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Side imaging fish finders have found their way into every tournament angler’s boat. The ability to scan for structure, weed edges, and fish helps anglers stay dialed. Side imaging works similarly to down imaging, but instead of projecting a beam below the boat, it scans the area to either side of the transducer. A quality unit will display images well over a hundred feet on either side of the boat.

While bass anglers live by side imaging, it is just as effective for other types of fishing. Inshore anglers can easily find oyster bars or grass flats and musky anglers can pinpoint weed edges. Regardless of how you fish, a side imaging fish finder must be easy to use, scan far enough to be helpful, and durable enough to withstand years of use.

Living in South Florida, I’ve come to rely on my fish finders. Accurate GPS maps help navigate the fast network of backcountry channels and flats. Side imaging and down imaging help pick apart different structures and locate fish. When you find yourself jumping from flats in the morning to reefs in the afternoon, you realize the importance of a unit that is adaptable.

Side imaging technology allows me to scan structures from a distance without spooking fish. Whether finding new spots or dialing in an old favorite, side imaging lets me know where to focus my efforts. I prefer models that are user-friendly and packed with features in addition to side scan. This helps me get the most out of my boat and my time spent fishing.

We put some of the best side imaging fish finders from Garmin, Humminbird, Lowrance, and Simrad to the test. Here are the units that reigned supreme.

The Best Side Imaging Fish Finders

Best Overall: Humminbird Solix 12 CHIRP Mega SI+ G3 Fish Finder

Best Overall


  • Screen Size: 12 inches
  • Trolling Motor Compatibility: Minn Kota
  • Interface Control: Touch Screen or Joystick


  • Large screen
  • Touch or dial compatible 
  • Detailed lake contour maps


  • Expensive

If you demand the most out of your equipment, then the Humminbird Solix 12 fits the build. It’s one of the best Humminbird fish finders, with a massive 12-inch screen that allows you to see what’s going on around you. Anglers can choose to mount it at the helm or the base of a trolling motor. I prefer the 12-inch screen for my trolling motor. This allows me to look down and view the screen with minimal strain. As far as features go, side imaging, down imaging, and Chirp sonar make it capable of locating fish in any scenario.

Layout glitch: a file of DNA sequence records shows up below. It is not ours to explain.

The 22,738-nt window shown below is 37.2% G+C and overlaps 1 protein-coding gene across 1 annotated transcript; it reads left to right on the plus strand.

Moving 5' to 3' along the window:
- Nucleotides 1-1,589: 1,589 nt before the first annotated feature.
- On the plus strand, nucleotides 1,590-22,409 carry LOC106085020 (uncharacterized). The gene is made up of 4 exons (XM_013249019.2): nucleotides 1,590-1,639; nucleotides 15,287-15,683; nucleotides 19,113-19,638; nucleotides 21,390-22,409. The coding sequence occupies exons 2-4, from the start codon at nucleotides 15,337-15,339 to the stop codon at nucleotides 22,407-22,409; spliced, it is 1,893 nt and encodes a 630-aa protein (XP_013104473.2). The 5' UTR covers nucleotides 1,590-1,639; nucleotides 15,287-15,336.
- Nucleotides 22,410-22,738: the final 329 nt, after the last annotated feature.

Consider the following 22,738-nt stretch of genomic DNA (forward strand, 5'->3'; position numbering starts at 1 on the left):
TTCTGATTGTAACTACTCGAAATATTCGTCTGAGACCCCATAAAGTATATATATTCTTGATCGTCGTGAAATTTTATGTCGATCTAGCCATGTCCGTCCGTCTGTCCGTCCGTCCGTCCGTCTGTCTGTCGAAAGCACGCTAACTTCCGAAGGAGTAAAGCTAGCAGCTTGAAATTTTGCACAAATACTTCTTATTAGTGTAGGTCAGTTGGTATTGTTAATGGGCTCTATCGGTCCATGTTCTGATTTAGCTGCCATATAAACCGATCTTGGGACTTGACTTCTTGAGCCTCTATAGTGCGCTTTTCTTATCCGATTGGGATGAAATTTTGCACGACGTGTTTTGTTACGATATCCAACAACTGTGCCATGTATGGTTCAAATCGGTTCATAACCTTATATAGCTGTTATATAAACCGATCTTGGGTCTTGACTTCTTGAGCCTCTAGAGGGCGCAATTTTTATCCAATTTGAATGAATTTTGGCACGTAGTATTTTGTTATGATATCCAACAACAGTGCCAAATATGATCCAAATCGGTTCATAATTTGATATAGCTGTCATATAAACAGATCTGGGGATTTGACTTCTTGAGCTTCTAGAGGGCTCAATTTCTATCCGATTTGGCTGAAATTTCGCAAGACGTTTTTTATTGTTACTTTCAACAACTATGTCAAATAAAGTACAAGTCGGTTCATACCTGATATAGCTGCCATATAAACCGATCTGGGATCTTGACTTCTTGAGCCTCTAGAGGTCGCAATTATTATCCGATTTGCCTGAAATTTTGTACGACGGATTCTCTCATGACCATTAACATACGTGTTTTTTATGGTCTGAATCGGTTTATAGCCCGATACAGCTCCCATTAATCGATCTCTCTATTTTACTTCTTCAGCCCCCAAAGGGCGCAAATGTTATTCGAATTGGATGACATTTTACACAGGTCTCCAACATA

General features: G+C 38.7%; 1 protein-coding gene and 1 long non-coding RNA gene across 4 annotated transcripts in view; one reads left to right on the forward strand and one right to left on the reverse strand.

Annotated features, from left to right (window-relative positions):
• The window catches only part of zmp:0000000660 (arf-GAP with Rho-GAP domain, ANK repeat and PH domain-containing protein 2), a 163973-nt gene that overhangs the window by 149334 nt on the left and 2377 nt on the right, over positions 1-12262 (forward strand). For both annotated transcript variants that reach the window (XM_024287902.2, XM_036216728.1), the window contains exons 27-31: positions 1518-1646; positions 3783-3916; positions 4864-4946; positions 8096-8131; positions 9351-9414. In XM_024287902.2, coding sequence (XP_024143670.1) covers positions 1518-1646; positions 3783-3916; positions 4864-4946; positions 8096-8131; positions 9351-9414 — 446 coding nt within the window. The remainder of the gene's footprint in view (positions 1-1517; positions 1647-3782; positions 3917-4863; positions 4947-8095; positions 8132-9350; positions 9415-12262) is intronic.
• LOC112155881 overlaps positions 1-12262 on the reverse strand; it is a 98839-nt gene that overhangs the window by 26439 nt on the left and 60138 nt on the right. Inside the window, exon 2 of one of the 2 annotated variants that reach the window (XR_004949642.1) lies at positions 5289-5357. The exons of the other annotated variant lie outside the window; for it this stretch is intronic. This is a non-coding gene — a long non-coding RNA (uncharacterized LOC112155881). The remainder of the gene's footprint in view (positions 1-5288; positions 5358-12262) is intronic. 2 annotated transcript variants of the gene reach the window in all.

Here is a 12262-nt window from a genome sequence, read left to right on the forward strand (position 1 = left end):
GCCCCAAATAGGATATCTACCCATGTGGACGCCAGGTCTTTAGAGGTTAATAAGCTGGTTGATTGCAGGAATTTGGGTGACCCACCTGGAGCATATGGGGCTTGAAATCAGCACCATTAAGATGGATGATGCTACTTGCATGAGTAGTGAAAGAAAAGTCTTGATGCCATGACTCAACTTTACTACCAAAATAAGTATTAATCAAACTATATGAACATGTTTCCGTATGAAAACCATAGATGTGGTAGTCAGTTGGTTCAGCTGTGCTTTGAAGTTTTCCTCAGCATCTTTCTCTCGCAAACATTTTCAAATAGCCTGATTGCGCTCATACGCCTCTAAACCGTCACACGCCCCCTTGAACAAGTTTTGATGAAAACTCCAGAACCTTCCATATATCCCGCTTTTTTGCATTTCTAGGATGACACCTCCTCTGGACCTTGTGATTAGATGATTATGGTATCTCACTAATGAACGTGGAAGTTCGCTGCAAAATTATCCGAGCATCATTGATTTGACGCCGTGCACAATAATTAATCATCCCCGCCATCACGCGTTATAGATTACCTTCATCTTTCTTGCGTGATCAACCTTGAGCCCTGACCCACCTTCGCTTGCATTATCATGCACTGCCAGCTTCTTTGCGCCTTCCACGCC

Humminbird Solix 12 fish finder mounted on front of boat
I’ve found a lot to love about this Humminbird fish finder, especially the large screen size. (Photo/Travis Smola)

Its Mega imaging expands its range to 250 feet off either side of the boat. I like that you can operate this unit with a touch screen or dial system. In wet conditions, the dial option saved me from dealing with a finicky touch screen. While it’s not cheap, the performance more than makes up for it.

The large size of the screen also makes it easier to use a split view with CHIRP or down imaging without sacrificing side imaging detail in a smaller image.

Best Value: Garmin Echomap UHD 93sv Touchscreen Fish Finder/Chartplotter Combo

Best Value


  • Screen Size: 9 inches
  • Trolling Motor Compatibility: Motor Guide or Minn Kota 
  • Interface Control: Touch Screen


  • User-friendly interface
  • Crisp images 
  • Multiple frequencies for different depths


  • No joystick 

I’ve grown to appreciate the technology and features Garmin puts into their equipment. While all the Garmin fish finders are great, the Echomap UHD fish finder and chartplotter combo stands above the rest, featuring clear side imaging at a reasonable price. They achieve this with the GT56 transducer. Ultra-high-definition imaging allows anglers to increase their range and can change frequencies depending on water depths.

Close-up of Garmin Echomap UHD 93sv Fish Finder screen
The level of detail on this fish finder just amazes me. (Photo/Travis Smola)

I also just like the navigation on this fish finder. The unit has a very nice touch screen that’s extremely responsive. Changing between screens and customizing modes can be done with minimal clicks. If your hands get messy, the buttons are more than adequate for keeping the screen clean. At this price point, it is one of the few units that is WIFI capable. Using the Garmin app, I was able to easily link to my unit from my phone and download waypoints and other data.

Best Under $1000: Lowrance Elite FS 7 Fish Finder/Chartplotter Combo

Best Under $1000


  • Screen Size: 7 inches
  • Trolling Motor Compatibility: MotorGuide